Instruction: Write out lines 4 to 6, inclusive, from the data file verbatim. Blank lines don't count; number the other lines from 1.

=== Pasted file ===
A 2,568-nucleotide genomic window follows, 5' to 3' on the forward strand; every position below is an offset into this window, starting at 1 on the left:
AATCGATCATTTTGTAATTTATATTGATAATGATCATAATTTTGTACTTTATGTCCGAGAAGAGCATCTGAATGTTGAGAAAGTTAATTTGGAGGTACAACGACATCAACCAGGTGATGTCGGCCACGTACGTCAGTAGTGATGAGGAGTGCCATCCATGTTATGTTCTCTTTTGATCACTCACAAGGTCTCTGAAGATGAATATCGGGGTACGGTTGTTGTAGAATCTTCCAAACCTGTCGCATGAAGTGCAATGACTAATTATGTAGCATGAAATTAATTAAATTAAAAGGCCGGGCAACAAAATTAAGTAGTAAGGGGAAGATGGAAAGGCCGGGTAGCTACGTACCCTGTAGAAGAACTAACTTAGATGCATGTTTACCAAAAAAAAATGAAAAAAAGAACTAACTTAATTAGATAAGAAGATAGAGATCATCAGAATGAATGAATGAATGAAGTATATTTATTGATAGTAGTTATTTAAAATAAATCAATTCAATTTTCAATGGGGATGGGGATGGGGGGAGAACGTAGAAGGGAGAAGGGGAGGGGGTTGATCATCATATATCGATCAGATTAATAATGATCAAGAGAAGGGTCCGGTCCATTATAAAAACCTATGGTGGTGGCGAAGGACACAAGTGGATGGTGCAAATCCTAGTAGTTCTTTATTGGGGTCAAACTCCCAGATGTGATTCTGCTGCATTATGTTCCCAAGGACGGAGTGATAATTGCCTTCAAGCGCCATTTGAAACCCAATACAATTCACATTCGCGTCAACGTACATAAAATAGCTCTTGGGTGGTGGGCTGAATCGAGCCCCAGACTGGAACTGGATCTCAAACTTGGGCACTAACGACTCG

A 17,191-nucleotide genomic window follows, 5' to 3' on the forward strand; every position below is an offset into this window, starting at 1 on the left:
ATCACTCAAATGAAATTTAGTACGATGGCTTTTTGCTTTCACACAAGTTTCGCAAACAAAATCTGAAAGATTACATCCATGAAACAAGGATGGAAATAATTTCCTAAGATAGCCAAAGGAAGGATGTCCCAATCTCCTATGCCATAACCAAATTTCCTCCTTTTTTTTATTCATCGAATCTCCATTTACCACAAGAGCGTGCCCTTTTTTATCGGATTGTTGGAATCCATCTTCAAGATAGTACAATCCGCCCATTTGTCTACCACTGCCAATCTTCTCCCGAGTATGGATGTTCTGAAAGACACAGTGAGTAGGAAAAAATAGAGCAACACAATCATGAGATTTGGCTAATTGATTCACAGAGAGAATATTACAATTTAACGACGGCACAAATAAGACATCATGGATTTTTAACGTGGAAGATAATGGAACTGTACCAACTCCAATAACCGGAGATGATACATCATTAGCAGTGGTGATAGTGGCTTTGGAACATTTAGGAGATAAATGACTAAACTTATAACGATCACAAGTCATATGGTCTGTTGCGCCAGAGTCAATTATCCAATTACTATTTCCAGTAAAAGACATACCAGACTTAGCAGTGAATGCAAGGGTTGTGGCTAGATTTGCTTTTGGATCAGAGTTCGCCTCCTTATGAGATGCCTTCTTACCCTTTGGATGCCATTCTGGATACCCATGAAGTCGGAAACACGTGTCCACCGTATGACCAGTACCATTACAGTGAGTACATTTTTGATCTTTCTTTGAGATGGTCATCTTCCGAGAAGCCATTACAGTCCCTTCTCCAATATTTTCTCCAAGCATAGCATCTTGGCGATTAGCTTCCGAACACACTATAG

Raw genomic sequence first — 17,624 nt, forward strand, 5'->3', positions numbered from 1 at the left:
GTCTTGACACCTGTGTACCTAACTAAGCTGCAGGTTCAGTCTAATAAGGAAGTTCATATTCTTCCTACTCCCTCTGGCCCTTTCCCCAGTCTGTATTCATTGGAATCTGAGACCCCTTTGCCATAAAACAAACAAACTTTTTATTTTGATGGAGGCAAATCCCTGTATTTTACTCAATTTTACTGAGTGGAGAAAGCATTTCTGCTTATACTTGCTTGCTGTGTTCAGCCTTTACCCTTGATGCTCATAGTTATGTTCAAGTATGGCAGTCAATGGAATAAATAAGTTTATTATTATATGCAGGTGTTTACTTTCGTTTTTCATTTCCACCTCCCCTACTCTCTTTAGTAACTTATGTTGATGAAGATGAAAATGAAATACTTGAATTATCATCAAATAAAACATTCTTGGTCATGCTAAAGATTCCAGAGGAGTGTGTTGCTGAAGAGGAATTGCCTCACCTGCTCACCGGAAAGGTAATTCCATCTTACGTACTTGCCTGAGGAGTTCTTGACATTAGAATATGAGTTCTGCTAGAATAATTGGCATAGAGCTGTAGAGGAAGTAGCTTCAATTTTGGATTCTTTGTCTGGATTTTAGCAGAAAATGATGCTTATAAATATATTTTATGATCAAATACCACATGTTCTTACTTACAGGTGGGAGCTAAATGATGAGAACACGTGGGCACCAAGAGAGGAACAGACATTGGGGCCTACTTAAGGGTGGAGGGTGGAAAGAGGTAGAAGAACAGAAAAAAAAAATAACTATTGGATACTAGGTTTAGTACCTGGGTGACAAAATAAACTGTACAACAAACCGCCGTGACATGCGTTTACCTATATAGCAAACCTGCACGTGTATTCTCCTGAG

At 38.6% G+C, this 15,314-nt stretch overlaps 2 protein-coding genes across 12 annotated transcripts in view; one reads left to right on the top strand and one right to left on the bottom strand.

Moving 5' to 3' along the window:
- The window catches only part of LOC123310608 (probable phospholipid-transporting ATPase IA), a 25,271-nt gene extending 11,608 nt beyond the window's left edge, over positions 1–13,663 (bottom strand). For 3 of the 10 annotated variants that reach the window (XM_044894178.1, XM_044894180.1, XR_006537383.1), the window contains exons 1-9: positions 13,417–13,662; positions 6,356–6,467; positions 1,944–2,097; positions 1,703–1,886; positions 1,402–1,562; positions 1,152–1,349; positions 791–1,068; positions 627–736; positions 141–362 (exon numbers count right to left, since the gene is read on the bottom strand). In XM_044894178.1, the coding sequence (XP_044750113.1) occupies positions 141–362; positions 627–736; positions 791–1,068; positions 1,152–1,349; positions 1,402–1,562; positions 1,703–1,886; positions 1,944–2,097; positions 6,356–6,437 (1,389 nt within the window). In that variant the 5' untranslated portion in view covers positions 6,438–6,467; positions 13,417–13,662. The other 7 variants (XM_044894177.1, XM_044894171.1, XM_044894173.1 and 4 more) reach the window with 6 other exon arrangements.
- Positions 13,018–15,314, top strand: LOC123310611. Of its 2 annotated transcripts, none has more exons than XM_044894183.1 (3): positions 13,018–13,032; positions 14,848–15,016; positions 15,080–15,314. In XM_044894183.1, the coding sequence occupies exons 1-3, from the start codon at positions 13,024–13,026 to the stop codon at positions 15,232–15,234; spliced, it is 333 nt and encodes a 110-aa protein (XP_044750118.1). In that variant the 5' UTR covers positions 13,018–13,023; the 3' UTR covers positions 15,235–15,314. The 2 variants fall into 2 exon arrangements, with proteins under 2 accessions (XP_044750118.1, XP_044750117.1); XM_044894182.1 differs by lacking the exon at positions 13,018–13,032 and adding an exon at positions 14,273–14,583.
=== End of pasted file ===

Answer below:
ATCACTCAAATGAAATTTAGTACGATGGCTTTTTGCTTTCACACAAGTTTCGCAAACAAAATCTGAAAGATTACATCCATGAAACAAGGATGGAAATAATTTCCTAAGATAGCCAAAGGAAGGATGTCCCAATCTCCTATGCCATAACCAAATTTCCTCCTTTTTTTTATTCATCGAATCTCCATTTACCACAAGAGCGTGCCCTTTTTTATCGGATTGTTGGAATCCATCTTCAAGATAGTACAATCCGCCCATTTGTCTACCACTGCCAATCTTCTCCCGAGTATGGATGTTCTGAAAGACACAGTGAGTAGGAAAAAATAGAGCAACACAATCATGAGATTTGGCTAATTGATTCACAGAGAGAATATTACAATTTAACGACGGCACAAATAAGACATCATGGATTTTTAACGTGGAAGATAATGGAACTGTACCAACTCCAATAACCGGAGATGATACATCATTAGCAGTGGTGATAGTGGCTTTGGAACATTTAGGAGATAAATGACTAAACTTATAACGATCACAAGTCATATGGTCTGTTGCGCCAGAGTCAATTATCCAATTACTATTTCCAGTAAAAGACATACCAGACTTAGCAGTGAATGCAAGGGTTGTGGCTAGATTTGCTTTTGGATCAGAGTTCGCCTCCTTATGAGATGCCTTCTTACCCTTTGGATGCCATTCTGGATACCCATGAAGTCGGAAACACGTGTCCACCGTATGACCAGTACCATTACAGTGAGTACATTTTTGATCTTTCTTTGAGATGGTCATCTTCCGAGAAGCCATTACAGTCCCTTCTCCAATATTTTCTCCAAGCATAGCATCTTGGCGATTAGCTTCCGAACACACTATAG

Raw genomic sequence first — 17,624 nt, forward strand, 5'->3', positions numbered from 1 at the left:
GTCTTGACACCTGTGTACCTAACTAAGCTGCAGGTTCAGTCTAATAAGGAAGTTCATATTCTTCCTACTCCCTCTGGCCCTTTCCCCAGTCTGTATTCATTGGAATCTGAGACCCCTTTGCCATAAAACAAACAAACTTTTTATTTTGATGGAGGCAAATCCCTGTATTTTACTCAATTTTACTGAGTGGAGAAAGCATTTCTGCTTATACTTGCTTGCTGTGTTCAGCCTTTACCCTTGATGCTCATAGTTATGTTCAAGTATGGCAGTCAATGGAATAAATAAGTTTATTATTATATGCAGGTGTTTACTTTCGTTTTTCATTTCCACCTCCCCTACTCTCTTTAGTAACTTATGTTGATGAAGATGAAAATGAAATACTTGAATTATCATCAAATAAAACATTCTTGGTCATGCTAAAGATTCCAGAGGAGTGTGTTGCTGAAGAGGAATTGCCTCACCTGCTCACCGGAAAGGTAATTCCATCTTACGTACTTGCCTGAGGAGTTCTTGACATTAGAATATGAGTTCTGCTAGAATAATTGGCATAGAGCTGTAGAGGAAGTAGCTTCAATTTTGGATTCTTTGTCTGGATTTTAGCAGAAAATGATGCTTATAAATATATTTTATGATCAAATACCACATGTTCTTACTTACAGGTGGGAGCTAAATGATGAGAACACGTGGGCACCAAGAGAGGAACAGACATTGGGGCCTACTTAAGGGTGGAGGGTGGAAAGAGGTAGAAGAACAGAAAAAAAAAATAACTATTGGATACTAGGTTTAGTACCTGGGTGACAAAATAAACTGTACAACAAACCGCCGTGACATGCGTTTACCTATATAGCAAACCTGCACGTGTATTCTCCTGAG